The government intends to “clarify” its school reform plans following widespread criticism of its landmark schools bill, the academies minister has said.
Baroness Barran told the House of Lords today that she was “acutely aware of the strength of feeling” about the draft law, over which the government has been accused of a power grab.
The legislation seeks sweeping new powers over schools and how they operate.
It would broaden the government’s power to remove academies from failing trusts and replace boards of trustees, and allow ministers to set standards about a very broad range of issues, such as governance, staff pay and the length of the school day.
But Barran’s intervention today suggests the government may be preparing to row back on some of the more controversial measures.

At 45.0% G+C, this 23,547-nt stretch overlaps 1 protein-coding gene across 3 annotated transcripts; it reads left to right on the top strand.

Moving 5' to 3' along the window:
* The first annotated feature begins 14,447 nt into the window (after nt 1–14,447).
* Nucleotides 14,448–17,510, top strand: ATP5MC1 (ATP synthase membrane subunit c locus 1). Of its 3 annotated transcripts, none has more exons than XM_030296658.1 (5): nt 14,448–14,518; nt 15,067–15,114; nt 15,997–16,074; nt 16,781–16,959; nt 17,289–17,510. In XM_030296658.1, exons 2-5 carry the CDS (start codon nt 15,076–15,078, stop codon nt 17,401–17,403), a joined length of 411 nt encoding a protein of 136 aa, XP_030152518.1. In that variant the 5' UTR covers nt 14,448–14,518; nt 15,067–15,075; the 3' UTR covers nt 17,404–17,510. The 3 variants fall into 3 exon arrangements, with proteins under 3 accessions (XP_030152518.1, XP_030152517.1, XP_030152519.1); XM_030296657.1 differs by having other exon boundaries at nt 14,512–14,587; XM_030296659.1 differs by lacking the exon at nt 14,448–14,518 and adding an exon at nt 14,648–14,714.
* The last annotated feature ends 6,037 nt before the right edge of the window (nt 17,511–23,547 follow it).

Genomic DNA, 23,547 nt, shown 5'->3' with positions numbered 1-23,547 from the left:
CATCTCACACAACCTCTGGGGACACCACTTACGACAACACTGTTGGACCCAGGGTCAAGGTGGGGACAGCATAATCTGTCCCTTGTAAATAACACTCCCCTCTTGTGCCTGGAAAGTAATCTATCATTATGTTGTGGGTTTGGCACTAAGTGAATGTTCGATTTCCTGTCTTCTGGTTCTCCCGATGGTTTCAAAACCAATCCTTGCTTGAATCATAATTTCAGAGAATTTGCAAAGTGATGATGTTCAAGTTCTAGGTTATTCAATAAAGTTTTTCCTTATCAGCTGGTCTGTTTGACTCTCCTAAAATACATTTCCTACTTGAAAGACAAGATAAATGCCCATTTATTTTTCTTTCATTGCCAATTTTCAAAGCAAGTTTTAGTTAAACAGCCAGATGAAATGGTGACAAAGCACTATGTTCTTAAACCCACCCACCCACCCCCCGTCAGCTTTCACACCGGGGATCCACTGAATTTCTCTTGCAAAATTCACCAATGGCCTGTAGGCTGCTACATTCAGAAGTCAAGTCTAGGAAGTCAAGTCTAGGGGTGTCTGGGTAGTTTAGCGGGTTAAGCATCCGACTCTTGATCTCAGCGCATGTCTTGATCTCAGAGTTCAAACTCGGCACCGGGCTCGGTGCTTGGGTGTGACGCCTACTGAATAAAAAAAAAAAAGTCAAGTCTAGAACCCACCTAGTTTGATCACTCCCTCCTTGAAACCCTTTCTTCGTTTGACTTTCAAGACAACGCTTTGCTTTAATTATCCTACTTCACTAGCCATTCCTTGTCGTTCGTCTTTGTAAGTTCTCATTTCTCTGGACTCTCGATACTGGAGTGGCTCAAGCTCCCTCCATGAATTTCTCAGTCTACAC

Last month, former education secretaries and ministers from across the political divide lined up to criticise the bill, and the criticism has only deepened during the current “committee” stage in the Lords.
The next stage is the report stage, which offers a further opportunity to debate and amend the bill. This is supposed to take place in July, before the summer recess.
Barran said today that peers “can be reassured that when we return to the bill at report stage, I will be able to clarify and confirm the government’s position having heard the views of the house at committee”.
“Any such statement will reflect the government’s position and will be subject to the usual processes of agreeing policy and will be shared ahead of report.”